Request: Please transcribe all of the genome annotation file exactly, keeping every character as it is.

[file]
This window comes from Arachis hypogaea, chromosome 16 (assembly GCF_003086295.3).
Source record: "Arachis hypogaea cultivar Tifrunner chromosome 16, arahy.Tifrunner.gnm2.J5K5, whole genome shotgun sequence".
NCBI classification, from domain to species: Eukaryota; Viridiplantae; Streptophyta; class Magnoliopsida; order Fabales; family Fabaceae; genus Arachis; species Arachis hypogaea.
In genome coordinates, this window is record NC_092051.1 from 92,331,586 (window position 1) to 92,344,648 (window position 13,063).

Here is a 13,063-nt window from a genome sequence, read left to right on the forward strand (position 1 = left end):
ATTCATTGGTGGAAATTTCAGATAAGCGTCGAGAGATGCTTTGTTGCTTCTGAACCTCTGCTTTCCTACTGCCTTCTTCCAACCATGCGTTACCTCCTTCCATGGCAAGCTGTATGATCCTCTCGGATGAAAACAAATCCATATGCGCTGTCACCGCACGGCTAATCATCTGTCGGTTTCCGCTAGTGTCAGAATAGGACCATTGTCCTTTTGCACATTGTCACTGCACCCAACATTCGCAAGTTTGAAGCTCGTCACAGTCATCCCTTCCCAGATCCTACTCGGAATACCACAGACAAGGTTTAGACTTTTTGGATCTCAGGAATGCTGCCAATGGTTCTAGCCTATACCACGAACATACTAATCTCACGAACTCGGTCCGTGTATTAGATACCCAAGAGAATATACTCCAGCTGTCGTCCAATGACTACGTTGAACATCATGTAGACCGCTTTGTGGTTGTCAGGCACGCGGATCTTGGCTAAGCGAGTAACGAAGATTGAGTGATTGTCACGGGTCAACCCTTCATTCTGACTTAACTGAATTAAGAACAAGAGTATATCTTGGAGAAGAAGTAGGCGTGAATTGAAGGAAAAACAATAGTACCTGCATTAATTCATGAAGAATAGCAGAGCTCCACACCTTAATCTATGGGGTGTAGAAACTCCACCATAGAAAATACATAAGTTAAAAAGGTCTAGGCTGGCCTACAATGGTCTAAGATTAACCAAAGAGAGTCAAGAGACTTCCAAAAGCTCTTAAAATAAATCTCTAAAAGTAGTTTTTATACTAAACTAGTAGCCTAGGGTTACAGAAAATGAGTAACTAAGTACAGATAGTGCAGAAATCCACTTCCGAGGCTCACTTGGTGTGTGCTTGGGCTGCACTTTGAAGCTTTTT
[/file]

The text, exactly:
This window comes from Arachis hypogaea, chromosome 16 (assembly GCF_003086295.3).
Source record: "Arachis hypogaea cultivar Tifrunner chromosome 16, arahy.Tifrunner.gnm2.J5K5, whole genome shotgun sequence".
NCBI classification, from domain to species: Eukaryota; Viridiplantae; Streptophyta; class Magnoliopsida; order Fabales; family Fabaceae; genus Arachis; species Arachis hypogaea.
In genome coordinates, this window is record NC_092051.1 from 92,331,586 (window position 1) to 92,344,648 (window position 13,063).

Here is a 13,063-nt window from a genome sequence, read left to right on the forward strand (position 1 = left end):
ATTCATTGGTGGAAATTTCAGATAAGCGTCGAGAGATGCTTTGTTGCTTCTGAACCTCTGCTTTCCTACTGCCTTCTTCCAACCATGCGTTACCTCCTTCCATGGCAAGCTGTATGATCCTCTCGGATGAAAACAAATCCATATGCGCTGTCACCGCACGGCTAATCATCTGTCGGTTTCCGCTAGTGTCAGAATAGGACCATTGTCCTTTTGCACATTGTCACTGCACCCAACATTCGCAAGTTTGAAGCTCGTCACAGTCATCCCTTCCCAGATCCTACTCGGAATACCACAGACAAGGTTTAGACTTTTTGGATCTCAGGAATGCTGCCAATGGTTCTAGCCTATACCACGAACATACTAATCTCACGAACTCGGTCCGTGTATTAGATACCCAAGAGAATATACTCCAGCTGTCGTCCAATGACTACGTTGAACATCATGTAGACCGCTTTGTGGTTGTCAGGCACGCGGATCTTGGCTAAGCGAGTAACGAAGATTGAGTGATTGTCACGGGTCAACCCTTCATTCTGACTTAACTGAATTAAGAACAAGAGTATATCTTGGAGAAGAAGTAGGCGTGAATTGAAGGAAAAACAATAGTACCTGCATTAATTCATGAAGAATAGCAGAGCTCCACACCTTAATCTATGGGGTGTAGAAACTCCACCATAGAAAATACATAAGTTAAAAAGGTCTAGGCTGGCCTACAATGGTCTAAGATTAACCAAAGAGAGTCAAGAGACTTCCAAAAGCTCTTAAAATAAATCTCTAAAAGTAGTTTTTATACTAAACTAGTAGCCTAGGGTTACAGAAAATGAGTAACTAAGTACAGATAGTGCAGAAATCCACTTCCGAGGCTCACTTGGTGTGTGCTTGGGCTGCACTTTGAAGCTTTTT